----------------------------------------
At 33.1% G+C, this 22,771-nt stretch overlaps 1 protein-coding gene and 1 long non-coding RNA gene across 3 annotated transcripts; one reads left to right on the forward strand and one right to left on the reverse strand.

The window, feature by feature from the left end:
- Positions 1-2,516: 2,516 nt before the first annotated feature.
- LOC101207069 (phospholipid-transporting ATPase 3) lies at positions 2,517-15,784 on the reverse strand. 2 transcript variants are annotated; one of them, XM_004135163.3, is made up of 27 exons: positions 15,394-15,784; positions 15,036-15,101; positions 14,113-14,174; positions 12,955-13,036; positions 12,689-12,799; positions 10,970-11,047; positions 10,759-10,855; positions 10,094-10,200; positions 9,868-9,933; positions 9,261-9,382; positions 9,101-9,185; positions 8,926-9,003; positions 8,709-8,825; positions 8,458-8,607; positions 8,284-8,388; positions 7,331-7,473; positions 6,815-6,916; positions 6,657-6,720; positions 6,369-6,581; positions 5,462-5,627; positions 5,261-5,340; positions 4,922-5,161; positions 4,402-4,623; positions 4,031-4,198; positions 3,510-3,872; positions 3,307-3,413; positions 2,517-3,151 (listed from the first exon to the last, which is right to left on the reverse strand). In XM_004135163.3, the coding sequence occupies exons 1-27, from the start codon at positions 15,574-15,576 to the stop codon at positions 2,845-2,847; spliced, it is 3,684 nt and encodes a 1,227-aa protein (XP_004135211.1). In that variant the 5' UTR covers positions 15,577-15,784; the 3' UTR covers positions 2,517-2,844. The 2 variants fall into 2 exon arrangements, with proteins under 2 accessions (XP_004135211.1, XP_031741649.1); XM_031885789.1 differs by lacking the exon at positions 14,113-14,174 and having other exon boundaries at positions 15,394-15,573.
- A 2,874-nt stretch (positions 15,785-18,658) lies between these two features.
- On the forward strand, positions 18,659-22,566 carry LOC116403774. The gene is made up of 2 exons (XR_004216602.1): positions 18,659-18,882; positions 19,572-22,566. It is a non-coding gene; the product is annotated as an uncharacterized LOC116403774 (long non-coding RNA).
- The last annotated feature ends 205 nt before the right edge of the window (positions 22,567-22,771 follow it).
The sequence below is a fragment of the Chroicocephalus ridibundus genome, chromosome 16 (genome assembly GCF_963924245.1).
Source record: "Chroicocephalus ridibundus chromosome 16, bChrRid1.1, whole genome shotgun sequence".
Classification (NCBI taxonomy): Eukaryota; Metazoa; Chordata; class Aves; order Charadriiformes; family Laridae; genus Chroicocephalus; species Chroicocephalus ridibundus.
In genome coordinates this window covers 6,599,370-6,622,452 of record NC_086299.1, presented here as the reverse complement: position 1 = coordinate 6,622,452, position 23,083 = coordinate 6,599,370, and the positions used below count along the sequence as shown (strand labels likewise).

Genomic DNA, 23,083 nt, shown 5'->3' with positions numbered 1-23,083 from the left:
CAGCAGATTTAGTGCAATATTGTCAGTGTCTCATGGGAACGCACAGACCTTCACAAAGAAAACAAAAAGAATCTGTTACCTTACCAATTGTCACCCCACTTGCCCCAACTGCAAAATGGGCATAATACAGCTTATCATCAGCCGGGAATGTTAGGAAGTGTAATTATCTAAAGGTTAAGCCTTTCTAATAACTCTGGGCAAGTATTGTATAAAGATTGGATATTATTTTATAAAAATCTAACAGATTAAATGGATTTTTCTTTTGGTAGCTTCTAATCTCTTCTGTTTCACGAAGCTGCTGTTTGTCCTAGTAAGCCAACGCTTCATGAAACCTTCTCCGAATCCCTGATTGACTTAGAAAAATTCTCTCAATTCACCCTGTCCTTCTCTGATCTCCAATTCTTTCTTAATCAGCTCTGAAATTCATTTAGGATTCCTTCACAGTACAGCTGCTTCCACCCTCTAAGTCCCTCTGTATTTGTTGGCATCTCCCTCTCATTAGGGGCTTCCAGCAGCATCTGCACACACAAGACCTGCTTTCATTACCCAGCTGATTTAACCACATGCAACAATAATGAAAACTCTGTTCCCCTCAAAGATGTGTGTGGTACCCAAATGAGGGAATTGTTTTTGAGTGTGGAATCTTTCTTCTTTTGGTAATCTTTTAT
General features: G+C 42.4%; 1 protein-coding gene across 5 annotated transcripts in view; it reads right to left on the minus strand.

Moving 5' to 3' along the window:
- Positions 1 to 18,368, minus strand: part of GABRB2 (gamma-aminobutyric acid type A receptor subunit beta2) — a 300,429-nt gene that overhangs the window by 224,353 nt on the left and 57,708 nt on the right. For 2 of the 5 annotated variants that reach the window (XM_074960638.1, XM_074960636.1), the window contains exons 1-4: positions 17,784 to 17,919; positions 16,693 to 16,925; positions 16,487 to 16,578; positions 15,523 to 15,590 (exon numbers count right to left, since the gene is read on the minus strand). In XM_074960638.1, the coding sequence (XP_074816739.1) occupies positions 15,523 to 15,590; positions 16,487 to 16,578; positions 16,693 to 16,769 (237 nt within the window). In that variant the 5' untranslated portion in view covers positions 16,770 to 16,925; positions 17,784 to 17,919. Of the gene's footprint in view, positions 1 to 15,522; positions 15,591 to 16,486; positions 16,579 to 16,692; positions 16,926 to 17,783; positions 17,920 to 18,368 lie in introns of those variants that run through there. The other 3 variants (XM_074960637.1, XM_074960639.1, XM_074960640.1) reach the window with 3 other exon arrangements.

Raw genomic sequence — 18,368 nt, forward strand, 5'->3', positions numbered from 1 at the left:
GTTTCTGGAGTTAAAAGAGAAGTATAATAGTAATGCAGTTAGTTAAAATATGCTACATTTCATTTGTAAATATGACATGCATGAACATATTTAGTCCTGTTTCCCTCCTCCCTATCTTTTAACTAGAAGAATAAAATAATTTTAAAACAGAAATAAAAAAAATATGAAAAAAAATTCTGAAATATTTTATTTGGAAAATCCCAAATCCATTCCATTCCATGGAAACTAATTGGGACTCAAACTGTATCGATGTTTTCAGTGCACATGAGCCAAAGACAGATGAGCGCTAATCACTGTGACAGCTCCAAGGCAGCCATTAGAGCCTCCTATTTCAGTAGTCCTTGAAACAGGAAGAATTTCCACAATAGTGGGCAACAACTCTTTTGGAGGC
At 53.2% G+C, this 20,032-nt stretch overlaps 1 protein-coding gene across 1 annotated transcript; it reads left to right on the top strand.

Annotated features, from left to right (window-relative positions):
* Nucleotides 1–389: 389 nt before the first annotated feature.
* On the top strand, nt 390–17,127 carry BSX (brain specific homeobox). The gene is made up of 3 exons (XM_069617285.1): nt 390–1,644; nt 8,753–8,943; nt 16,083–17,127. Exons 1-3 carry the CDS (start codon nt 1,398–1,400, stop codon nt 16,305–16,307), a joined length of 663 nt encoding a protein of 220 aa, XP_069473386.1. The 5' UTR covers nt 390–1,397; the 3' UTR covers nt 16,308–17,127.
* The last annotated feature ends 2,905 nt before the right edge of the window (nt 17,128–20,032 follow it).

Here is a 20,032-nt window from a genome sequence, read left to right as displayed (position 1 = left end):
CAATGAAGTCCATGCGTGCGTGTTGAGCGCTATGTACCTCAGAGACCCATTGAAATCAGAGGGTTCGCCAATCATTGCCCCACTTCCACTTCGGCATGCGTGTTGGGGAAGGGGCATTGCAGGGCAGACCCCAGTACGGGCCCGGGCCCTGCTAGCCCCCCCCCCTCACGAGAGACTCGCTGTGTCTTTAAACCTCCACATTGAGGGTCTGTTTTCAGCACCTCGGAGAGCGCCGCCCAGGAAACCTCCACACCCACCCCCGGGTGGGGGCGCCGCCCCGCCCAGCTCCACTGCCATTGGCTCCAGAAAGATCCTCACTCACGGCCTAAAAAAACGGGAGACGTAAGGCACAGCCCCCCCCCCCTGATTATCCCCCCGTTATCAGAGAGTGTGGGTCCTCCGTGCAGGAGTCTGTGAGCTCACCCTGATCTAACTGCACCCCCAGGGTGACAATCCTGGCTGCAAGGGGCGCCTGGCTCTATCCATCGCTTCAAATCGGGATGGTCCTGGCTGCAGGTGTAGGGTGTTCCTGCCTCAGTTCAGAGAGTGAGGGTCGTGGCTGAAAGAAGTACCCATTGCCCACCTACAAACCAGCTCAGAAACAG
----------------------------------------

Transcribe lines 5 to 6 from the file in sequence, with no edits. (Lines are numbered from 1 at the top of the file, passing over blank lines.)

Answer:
- A 2,874-nt stretch (positions 15,785-18,658) lies between these two features.
- On the forward strand, positions 18,659-22,566 carry LOC116403774. The gene is made up of 2 exons (XR_004216602.1): positions 18,659-18,882; positions 19,572-22,566. It is a non-coding gene; the product is annotated as an uncharacterized LOC116403774 (long non-coding RNA).